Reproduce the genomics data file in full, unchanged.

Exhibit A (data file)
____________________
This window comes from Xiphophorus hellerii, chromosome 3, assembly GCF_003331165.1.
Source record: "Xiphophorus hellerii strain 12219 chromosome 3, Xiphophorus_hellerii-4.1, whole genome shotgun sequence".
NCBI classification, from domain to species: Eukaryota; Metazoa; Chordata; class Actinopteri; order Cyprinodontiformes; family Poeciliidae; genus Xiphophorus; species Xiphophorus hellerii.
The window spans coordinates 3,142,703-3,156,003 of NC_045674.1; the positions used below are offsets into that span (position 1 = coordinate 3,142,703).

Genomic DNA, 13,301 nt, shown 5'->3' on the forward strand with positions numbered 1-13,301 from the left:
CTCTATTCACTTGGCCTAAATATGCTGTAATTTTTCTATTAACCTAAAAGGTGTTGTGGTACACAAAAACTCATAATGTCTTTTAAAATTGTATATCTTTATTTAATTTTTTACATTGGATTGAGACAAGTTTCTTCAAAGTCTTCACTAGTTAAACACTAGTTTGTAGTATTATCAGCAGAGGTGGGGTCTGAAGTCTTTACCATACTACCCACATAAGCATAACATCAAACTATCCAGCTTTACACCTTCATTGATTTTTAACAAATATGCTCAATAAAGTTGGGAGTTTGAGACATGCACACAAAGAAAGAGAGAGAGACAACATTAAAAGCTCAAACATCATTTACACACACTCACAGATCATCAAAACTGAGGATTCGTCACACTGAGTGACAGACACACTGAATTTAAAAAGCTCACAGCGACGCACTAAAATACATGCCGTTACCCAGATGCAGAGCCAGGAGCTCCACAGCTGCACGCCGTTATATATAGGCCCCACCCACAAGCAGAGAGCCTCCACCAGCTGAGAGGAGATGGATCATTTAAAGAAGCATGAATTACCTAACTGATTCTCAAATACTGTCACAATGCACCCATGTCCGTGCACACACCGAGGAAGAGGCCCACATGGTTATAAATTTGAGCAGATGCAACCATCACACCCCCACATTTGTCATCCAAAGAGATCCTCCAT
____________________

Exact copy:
This window comes from Xiphophorus hellerii, chromosome 3, assembly GCF_003331165.1.
Source record: "Xiphophorus hellerii strain 12219 chromosome 3, Xiphophorus_hellerii-4.1, whole genome shotgun sequence".
NCBI classification, from domain to species: Eukaryota; Metazoa; Chordata; class Actinopteri; order Cyprinodontiformes; family Poeciliidae; genus Xiphophorus; species Xiphophorus hellerii.
The window spans coordinates 3,142,703-3,156,003 of NC_045674.1; the positions used below are offsets into that span (position 1 = coordinate 3,142,703).

Genomic DNA, 13,301 nt, shown 5'->3' on the forward strand with positions numbered 1-13,301 from the left:
CTCTATTCACTTGGCCTAAATATGCTGTAATTTTTCTATTAACCTAAAAGGTGTTGTGGTACACAAAAACTCATAATGTCTTTTAAAATTGTATATCTTTATTTAATTTTTTACATTGGATTGAGACAAGTTTCTTCAAAGTCTTCACTAGTTAAACACTAGTTTGTAGTATTATCAGCAGAGGTGGGGTCTGAAGTCTTTACCATACTACCCACATAAGCATAACATCAAACTATCCAGCTTTACACCTTCATTGATTTTTAACAAATATGCTCAATAAAGTTGGGAGTTTGAGACATGCACACAAAGAAAGAGAGAGAGACAACATTAAAAGCTCAAACATCATTTACACACACTCACAGATCATCAAAACTGAGGATTCGTCACACTGAGTGACAGACACACTGAATTTAAAAAGCTCACAGCGACGCACTAAAATACATGCCGTTACCCAGATGCAGAGCCAGGAGCTCCACAGCTGCACGCCGTTATATATAGGCCCCACCCACAAGCAGAGAGCCTCCACCAGCTGAGAGGAGATGGATCATTTAAAGAAGCATGAATTACCTAACTGATTCTCAAATACTGTCACAATGCACCCATGTCCGTGCACACACCGAGGAAGAGGCCCACATGGTTATAAATTTGAGCAGATGCAACCATCACACCCCCACATTTGTCATCCAAAGAGATCCTCCAT